We need more of this kind of organizing in the coming weeks when the far right descends on Boston on August 19, and throughout the school year as fascists like Richard Spencer attempt a provocative tour of campuses. The Movement for Black Lives has called a national day of action for August 19.
On August 27, the far right is planning an all-out mobilization in Berkeley, California, for a "No to a Marxist America" rally, where they will try to repeat their racist rampages of last spring. But anti-fascists have been preparing for weeks to send the message that we will not retreat in the face of their violence and hate.
AMID THE many condemnations of the far right in Charlottesville, there has been one distinctly false note coming from many political leaders: that these fascists are somehow "un-American."
Violent racism has deep roots in this country, and terrorism in defense of the right's twisted ideals is as American as white sheets and a swinging rope.
But fighting back against racist terror is also very much a part of U.S. history. Those who tell us to ignore the racists and they'll go away are either ignorant of that--or they don't want us to build movements against the far right because they instinctively sense that our movements won't stop there.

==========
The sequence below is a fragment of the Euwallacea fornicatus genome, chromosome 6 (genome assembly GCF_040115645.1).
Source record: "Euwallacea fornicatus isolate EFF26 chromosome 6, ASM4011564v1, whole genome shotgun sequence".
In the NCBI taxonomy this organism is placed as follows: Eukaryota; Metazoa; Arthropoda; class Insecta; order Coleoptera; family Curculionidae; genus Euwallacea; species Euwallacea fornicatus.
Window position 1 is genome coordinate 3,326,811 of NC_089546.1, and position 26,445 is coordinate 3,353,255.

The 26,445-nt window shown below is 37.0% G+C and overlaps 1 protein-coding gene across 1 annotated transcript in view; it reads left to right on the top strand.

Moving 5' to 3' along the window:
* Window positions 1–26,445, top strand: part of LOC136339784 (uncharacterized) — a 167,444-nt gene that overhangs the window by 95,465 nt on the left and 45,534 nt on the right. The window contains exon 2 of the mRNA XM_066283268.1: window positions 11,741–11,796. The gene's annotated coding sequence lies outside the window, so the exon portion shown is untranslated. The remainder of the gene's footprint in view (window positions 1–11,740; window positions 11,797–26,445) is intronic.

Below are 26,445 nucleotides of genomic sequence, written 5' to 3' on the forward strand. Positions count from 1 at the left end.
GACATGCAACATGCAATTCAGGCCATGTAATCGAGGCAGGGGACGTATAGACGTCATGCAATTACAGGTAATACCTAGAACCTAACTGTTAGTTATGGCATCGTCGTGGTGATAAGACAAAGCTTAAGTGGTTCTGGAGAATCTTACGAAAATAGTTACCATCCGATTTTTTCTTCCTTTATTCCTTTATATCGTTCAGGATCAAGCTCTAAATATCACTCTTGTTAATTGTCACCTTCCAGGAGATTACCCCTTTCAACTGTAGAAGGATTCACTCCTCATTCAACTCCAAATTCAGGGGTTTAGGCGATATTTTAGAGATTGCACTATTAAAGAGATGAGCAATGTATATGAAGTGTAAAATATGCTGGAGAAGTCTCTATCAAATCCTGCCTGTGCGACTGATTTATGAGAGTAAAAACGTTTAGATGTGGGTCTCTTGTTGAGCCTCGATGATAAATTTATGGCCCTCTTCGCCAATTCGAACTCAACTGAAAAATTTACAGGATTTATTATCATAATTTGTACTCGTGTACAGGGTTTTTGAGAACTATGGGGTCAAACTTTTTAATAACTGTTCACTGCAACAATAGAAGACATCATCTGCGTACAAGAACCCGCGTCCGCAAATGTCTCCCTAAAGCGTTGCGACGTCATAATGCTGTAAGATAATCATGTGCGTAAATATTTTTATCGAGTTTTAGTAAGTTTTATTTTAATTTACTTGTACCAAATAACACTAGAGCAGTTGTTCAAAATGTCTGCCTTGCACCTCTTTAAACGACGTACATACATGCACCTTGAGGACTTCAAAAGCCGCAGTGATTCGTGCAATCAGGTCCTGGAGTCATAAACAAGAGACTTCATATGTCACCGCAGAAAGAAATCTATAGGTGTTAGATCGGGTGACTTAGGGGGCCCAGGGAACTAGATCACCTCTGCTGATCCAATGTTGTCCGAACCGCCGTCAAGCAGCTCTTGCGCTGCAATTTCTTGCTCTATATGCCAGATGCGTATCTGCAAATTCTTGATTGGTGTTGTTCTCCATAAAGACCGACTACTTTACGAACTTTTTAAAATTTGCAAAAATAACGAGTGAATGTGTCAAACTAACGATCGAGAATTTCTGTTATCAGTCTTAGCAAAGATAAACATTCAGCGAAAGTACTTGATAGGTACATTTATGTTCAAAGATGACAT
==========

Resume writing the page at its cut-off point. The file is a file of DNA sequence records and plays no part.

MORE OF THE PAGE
This is the time to learn the history of previous generations who fought the KKK and the courageous struggle against fascism in Europe. And it's time to come together in action to give ourselves the courage to confront the forces that want us to stay home.
Just as we've taken strength from the bravery shown by the residents of Ferguson, Missouri, we can take strength from the words of Heather Heyer's mother about her daughter: "She would never back down from what she believed in. And that's what she died doing, she died fighting for what she believed in."
The threat of the right is growing, but it has to be faced and overcome in order to fight for any of our demands. One organizer in Columbus, Ohio, gave voice to the instinct for solidarity and struggle that has been felt around the country since Charlottesville:
When we started planning the Columbus airport protest [against Trump's Muslim travel ban] in January, several right-wingers and Islamophobic scum started posting graphic photos of animals and people being run over by cars.
Their aim was clear: to bully and threaten, and make people scared to come out. For several hours late at night, we just kept taking those photos down. Hundreds and hundreds of people showed up anyway to fight the ban. We kept a look out for errant cars, but they didn't show up. And so we became part of the historic airport actions that beat back the first version of the Muslim ban.
These fascists will try to silence us, they will try to intimidate us, they will try to make us feel afraid. But we are many, they are few.